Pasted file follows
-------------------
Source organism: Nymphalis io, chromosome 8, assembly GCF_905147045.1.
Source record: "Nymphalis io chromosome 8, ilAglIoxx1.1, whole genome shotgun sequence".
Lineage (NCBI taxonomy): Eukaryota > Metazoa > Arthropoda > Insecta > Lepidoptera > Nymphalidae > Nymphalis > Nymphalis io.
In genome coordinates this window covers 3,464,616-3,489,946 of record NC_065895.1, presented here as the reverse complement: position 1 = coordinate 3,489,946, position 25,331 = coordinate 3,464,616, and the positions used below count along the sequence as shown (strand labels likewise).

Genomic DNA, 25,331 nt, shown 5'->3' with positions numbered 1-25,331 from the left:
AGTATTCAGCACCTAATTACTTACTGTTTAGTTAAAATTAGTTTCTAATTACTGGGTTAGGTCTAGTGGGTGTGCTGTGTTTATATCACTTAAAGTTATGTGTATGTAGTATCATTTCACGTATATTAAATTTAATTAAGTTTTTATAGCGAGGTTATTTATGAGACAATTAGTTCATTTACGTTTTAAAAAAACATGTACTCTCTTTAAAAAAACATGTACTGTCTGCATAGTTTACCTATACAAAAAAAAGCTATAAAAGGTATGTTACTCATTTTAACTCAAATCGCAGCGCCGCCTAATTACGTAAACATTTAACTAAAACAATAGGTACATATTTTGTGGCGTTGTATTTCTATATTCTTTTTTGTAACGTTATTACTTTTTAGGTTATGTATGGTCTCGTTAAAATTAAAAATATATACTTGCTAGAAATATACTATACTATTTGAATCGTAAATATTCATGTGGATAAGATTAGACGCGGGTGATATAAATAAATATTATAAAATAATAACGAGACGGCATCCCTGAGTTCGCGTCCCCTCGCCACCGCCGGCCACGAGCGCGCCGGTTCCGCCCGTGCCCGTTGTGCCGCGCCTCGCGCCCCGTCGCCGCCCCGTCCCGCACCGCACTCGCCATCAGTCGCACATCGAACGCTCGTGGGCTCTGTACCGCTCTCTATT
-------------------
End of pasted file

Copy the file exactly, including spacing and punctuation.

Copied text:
Source organism: Nymphalis io, chromosome 8, assembly GCF_905147045.1.
Source record: "Nymphalis io chromosome 8, ilAglIoxx1.1, whole genome shotgun sequence".
Lineage (NCBI taxonomy): Eukaryota > Metazoa > Arthropoda > Insecta > Lepidoptera > Nymphalidae > Nymphalis > Nymphalis io.
In genome coordinates this window covers 3,464,616-3,489,946 of record NC_065895.1, presented here as the reverse complement: position 1 = coordinate 3,489,946, position 25,331 = coordinate 3,464,616, and the positions used below count along the sequence as shown (strand labels likewise).

Genomic DNA, 25,331 nt, shown 5'->3' with positions numbered 1-25,331 from the left:
AGTATTCAGCACCTAATTACTTACTGTTTAGTTAAAATTAGTTTCTAATTACTGGGTTAGGTCTAGTGGGTGTGCTGTGTTTATATCACTTAAAGTTATGTGTATGTAGTATCATTTCACGTATATTAAATTTAATTAAGTTTTTATAGCGAGGTTATTTATGAGACAATTAGTTCATTTACGTTTTAAAAAAACATGTACTCTCTTTAAAAAAACATGTACTGTCTGCATAGTTTACCTATACAAAAAAAAGCTATAAAAGGTATGTTACTCATTTTAACTCAAATCGCAGCGCCGCCTAATTACGTAAACATTTAACTAAAACAATAGGTACATATTTTGTGGCGTTGTATTTCTATATTCTTTTTTGTAACGTTATTACTTTTTAGGTTATGTATGGTCTCGTTAAAATTAAAAATATATACTTGCTAGAAATATACTATACTATTTGAATCGTAAATATTCATGTGGATAAGATTAGACGCGGGTGATATAAATAAATATTATAAAATAATAACGAGACGGCATCCCTGAGTTCGCGTCCCCTCGCCACCGCCGGCCACGAGCGCGCCGGTTCCGCCCGTGCCCGTTGTGCCGCGCCTCGCGCCCCGTCGCCGCCCCGTCCCGCACCGCACTCGCCATCAGTCGCACATCGAACGCTCGTGGGCTCTGTACCGCTCTCTATT